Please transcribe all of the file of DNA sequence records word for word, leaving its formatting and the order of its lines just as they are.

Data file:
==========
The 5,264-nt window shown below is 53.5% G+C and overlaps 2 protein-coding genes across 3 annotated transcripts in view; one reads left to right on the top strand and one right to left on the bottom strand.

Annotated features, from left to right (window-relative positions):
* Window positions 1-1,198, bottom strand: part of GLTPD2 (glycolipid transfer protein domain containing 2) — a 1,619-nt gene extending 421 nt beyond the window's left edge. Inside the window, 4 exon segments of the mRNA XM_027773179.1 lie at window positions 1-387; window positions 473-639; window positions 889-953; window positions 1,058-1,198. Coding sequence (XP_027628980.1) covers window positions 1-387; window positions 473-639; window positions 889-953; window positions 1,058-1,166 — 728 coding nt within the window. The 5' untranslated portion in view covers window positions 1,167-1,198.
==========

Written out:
The 5,264-nt window shown below is 53.5% G+C and overlaps 2 protein-coding genes across 3 annotated transcripts in view; one reads left to right on the top strand and one right to left on the bottom strand.

Annotated features, from left to right (window-relative positions):
* Window positions 1-1,198, bottom strand: part of GLTPD2 (glycolipid transfer protein domain containing 2) — a 1,619-nt gene extending 421 nt beyond the window's left edge. Inside the window, 4 exon segments of the mRNA XM_027773179.1 lie at window positions 1-387; window positions 473-639; window positions 889-953; window positions 1,058-1,198. Coding sequence (XP_027628980.1) covers window positions 1-387; window positions 473-639; window positions 889-953; window positions 1,058-1,166 — 728 coding nt within the window. The 5' untranslated portion in view covers window positions 1,167-1,198.